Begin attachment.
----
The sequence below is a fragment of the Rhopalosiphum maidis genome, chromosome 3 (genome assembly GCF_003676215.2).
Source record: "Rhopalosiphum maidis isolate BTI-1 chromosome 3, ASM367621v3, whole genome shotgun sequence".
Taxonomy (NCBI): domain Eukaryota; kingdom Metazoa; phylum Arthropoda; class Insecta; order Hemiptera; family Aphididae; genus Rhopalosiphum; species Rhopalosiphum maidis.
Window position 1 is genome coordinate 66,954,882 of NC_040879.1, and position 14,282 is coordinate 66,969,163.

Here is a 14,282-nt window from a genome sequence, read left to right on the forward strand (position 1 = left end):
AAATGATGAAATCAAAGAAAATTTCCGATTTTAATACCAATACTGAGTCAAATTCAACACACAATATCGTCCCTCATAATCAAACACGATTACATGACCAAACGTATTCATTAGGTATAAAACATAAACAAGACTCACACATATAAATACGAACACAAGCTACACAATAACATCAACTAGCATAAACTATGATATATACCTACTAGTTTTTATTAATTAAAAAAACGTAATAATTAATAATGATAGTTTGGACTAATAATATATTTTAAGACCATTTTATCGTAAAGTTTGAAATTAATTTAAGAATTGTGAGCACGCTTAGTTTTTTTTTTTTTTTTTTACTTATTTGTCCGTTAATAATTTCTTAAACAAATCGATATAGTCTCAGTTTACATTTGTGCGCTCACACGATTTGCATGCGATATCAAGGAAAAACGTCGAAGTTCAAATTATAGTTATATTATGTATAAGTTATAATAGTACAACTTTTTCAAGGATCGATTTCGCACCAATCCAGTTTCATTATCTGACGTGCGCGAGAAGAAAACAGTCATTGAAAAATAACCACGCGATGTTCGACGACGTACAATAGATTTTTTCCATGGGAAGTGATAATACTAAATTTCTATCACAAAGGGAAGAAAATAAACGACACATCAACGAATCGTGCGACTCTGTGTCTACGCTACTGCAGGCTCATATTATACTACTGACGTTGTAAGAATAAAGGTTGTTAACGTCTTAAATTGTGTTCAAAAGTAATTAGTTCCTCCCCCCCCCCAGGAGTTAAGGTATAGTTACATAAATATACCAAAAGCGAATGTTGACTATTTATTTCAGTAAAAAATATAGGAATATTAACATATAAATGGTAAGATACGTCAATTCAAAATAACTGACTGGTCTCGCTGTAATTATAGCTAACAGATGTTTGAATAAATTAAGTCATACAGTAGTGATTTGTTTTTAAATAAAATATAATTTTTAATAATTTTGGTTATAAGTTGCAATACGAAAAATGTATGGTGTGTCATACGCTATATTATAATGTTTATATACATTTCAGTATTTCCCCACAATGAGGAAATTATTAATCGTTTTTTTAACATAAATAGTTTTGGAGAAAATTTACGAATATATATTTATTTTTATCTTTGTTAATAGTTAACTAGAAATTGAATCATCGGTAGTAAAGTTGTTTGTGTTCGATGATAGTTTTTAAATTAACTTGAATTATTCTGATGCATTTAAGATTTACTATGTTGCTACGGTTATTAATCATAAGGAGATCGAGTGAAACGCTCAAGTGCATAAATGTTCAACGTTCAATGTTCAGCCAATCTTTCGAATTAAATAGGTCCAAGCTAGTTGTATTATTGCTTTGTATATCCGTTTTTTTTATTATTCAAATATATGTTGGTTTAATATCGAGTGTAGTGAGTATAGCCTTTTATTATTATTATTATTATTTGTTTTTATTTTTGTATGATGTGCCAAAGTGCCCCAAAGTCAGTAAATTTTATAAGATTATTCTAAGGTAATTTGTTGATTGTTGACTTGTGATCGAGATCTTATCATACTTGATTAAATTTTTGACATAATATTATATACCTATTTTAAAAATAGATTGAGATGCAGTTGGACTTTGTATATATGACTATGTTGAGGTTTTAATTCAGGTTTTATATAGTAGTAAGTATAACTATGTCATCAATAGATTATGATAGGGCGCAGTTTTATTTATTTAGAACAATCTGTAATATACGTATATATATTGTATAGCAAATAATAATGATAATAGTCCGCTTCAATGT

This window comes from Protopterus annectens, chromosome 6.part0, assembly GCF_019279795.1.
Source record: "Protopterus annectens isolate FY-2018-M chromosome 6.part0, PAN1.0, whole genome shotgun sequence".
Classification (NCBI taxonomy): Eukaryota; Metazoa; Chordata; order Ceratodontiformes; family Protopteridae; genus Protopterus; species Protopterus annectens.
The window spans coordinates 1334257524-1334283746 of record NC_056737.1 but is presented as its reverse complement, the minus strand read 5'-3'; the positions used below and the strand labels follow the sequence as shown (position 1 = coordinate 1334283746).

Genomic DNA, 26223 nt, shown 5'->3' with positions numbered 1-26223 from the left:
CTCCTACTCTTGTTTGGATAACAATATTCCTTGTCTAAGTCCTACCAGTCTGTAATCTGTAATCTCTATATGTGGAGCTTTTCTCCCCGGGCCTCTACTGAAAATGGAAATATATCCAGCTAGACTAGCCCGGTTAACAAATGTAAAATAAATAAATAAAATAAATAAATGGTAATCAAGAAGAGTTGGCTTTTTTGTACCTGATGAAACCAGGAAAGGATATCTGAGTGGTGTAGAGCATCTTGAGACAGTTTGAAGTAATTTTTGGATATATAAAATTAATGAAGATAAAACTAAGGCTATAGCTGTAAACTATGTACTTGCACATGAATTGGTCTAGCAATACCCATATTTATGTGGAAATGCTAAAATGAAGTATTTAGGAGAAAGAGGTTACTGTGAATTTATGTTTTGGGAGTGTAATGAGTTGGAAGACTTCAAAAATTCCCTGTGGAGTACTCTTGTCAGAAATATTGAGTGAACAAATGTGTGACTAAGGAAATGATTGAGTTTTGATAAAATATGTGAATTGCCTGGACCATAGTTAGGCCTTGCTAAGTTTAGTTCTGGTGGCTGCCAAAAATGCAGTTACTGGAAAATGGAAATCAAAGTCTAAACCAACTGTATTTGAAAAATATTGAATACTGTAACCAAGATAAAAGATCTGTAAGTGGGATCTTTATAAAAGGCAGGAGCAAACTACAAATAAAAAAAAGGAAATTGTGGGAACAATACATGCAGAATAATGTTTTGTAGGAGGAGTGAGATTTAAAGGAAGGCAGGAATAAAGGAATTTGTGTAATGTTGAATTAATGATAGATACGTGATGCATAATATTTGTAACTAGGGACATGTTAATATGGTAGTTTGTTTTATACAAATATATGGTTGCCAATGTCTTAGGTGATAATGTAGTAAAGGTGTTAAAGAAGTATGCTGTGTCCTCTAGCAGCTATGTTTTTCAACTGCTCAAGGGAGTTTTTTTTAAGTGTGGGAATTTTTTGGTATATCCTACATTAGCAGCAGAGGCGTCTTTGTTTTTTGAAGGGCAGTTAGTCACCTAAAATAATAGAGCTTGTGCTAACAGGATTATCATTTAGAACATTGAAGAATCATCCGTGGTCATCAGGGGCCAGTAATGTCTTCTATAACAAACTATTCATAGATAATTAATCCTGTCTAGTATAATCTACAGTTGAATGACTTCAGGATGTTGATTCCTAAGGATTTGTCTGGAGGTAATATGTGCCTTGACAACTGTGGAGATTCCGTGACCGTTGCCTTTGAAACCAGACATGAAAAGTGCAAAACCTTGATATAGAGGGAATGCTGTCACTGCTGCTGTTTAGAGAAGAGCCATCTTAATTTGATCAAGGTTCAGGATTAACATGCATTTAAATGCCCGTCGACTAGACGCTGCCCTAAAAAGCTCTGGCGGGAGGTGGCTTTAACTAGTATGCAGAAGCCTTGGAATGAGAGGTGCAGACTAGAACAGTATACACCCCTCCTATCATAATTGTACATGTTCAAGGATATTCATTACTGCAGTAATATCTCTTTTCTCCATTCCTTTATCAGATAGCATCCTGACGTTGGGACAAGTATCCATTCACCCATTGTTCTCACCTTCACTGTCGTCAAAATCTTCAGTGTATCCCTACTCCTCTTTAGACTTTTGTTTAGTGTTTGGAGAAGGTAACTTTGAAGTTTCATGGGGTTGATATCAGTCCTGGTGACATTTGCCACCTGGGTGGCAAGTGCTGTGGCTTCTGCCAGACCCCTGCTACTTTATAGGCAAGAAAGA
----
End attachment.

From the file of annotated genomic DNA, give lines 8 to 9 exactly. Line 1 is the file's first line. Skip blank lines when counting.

Source record: "Protopterus annectens isolate FY-2018-M chromosome 6.part0, PAN1.0, whole genome shotgun sequence".
Classification (NCBI taxonomy): Eukaryota; Metazoa; Chordata; order Ceratodontiformes; family Protopteridae; genus Protopterus; species Protopterus annectens.